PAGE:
The fly off was scheduled at 7 pm. Just enough time for drying the models and a quick bite on the camp ground. The organizers were painstakingly consulting the local weather stations to decided when to fly. The short term forecast for dry weather was too optimistic, and the fly off started in pouring rain. The wind speed was however low at some 3 m/s. For Allard history repeated itself. This time not a shifted launch sensor, but not enough spring pull back on the hook causing a pitch up leaving the model inverted. The recovery left the model too low to catch the air. Rene’s model suffered from a heavy tail due to the water build up and his model started stalling spoiling his chances for a second victory. Jaris Zanins from Latvia was the only one making the 5 minutes for a clear win.
Soon the F1B fly off was on its way. Despite the rain, buoyant air was still around and both Gerard Willemsen and Andreas Gey made the 5 minutes. The timer in Gerards’s all electronic model had trouble with the wet and he had to use his back up model to try the 7 minutes. Andreas politely waited for Gerard to prepare. Both launched in the same air, which was particularly negative with the models pulling out of the climb at rather low altitude with Andreas’ model clearly higher and therefore the winner. The water soaked models were quickly retrieved and we all headed for the dry barracks.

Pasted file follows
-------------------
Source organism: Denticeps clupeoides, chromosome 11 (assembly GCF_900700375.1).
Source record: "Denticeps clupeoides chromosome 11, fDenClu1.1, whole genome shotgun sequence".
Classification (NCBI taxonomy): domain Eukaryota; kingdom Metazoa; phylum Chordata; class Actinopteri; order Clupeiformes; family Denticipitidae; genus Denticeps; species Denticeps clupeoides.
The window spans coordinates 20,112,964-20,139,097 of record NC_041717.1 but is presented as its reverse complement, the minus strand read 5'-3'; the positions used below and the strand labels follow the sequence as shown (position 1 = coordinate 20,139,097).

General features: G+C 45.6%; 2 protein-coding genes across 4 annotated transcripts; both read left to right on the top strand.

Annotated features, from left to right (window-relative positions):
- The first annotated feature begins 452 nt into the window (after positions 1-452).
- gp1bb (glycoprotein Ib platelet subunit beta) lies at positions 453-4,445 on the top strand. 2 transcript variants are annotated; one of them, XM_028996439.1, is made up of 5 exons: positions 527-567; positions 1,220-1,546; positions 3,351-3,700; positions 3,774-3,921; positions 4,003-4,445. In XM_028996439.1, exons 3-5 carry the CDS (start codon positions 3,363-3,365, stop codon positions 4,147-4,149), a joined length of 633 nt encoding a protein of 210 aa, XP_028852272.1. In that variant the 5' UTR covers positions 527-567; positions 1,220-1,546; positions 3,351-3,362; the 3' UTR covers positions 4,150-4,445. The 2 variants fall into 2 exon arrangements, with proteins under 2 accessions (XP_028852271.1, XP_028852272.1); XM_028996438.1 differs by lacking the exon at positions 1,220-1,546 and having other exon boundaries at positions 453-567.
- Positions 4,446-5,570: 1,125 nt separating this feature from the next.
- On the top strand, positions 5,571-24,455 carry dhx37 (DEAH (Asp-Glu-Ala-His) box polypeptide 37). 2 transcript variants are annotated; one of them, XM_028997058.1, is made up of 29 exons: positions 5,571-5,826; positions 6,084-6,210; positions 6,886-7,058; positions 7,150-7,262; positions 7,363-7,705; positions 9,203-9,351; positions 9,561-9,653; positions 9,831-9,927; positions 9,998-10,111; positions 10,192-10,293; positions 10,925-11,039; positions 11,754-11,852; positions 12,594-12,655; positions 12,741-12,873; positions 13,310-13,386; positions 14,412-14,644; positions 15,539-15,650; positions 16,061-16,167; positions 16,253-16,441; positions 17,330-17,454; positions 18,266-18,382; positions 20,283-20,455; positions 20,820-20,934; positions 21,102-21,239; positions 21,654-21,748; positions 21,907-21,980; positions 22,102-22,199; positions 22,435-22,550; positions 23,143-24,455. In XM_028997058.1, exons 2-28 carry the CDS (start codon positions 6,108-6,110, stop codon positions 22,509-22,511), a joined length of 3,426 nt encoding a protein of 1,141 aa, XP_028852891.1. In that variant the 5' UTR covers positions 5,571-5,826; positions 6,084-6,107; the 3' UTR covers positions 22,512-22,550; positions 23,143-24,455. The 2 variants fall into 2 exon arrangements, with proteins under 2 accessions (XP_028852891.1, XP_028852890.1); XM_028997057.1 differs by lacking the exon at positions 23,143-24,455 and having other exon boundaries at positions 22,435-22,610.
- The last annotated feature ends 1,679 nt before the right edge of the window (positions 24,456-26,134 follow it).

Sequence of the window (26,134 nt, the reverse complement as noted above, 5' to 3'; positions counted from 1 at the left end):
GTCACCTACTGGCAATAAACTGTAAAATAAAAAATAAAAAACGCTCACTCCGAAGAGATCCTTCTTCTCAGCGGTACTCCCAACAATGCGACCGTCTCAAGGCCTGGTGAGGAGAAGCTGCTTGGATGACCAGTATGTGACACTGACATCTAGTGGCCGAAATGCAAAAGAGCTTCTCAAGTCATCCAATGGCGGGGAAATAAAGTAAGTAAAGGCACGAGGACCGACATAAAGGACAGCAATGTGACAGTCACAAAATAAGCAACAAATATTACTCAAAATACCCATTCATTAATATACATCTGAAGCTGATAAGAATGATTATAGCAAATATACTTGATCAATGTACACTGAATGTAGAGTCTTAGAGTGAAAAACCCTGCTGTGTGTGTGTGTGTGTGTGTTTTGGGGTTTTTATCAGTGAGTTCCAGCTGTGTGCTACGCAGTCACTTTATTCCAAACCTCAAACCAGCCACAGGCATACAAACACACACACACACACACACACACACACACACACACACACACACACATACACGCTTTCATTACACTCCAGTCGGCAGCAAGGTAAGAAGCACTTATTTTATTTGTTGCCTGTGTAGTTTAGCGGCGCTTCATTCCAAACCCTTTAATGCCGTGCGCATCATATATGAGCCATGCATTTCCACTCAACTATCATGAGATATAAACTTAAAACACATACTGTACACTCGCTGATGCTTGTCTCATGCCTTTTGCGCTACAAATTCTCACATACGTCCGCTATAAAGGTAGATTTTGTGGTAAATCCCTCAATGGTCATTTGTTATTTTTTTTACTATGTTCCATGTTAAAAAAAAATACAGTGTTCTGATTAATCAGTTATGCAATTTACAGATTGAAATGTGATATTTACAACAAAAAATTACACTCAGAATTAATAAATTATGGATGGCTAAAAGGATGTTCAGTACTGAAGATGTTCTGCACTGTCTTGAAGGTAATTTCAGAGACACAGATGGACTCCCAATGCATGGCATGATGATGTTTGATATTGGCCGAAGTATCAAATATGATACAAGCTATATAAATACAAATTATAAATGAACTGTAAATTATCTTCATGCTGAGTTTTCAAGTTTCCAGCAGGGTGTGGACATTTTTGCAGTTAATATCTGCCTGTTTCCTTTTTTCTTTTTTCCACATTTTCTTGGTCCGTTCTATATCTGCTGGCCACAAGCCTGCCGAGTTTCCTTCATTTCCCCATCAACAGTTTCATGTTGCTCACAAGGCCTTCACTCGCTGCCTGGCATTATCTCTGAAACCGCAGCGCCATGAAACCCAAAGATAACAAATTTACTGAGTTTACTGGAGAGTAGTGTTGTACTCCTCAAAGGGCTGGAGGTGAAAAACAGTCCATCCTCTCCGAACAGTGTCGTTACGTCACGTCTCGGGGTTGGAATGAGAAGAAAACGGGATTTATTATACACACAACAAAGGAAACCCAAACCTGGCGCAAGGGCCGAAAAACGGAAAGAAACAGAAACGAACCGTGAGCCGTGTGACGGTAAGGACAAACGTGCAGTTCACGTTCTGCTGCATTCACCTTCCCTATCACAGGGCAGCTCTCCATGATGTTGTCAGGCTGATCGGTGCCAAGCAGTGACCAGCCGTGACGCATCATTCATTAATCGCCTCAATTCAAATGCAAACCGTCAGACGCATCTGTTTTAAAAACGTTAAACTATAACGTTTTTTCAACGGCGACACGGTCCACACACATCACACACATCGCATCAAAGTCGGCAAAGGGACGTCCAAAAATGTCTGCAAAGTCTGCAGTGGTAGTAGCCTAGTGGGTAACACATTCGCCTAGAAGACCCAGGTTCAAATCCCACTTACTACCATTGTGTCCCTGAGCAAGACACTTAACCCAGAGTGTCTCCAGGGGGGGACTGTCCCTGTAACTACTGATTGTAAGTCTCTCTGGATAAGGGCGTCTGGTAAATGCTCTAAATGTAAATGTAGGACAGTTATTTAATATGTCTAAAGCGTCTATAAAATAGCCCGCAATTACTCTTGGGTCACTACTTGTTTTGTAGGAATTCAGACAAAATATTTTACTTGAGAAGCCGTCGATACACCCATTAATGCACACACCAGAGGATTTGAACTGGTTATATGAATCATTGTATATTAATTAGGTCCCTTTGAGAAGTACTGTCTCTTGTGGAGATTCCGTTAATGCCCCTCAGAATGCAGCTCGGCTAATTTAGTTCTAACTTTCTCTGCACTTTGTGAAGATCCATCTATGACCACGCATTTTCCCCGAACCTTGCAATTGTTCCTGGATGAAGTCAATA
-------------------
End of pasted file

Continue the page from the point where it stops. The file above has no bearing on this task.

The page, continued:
Price giving was inside the barracks due to the continuous rain. Everyone lined up in the corridor and the winners collected their ceramic bowls and glasswear.

Nordic Cup F1B winners
Next morning we packed all our wet stuff and headed for the ferry. The long cue before the ferry and the German road works caused some delay as did the navigation system guiding us over secondary roads. The lower temperatures compensated for the broken air conditioner.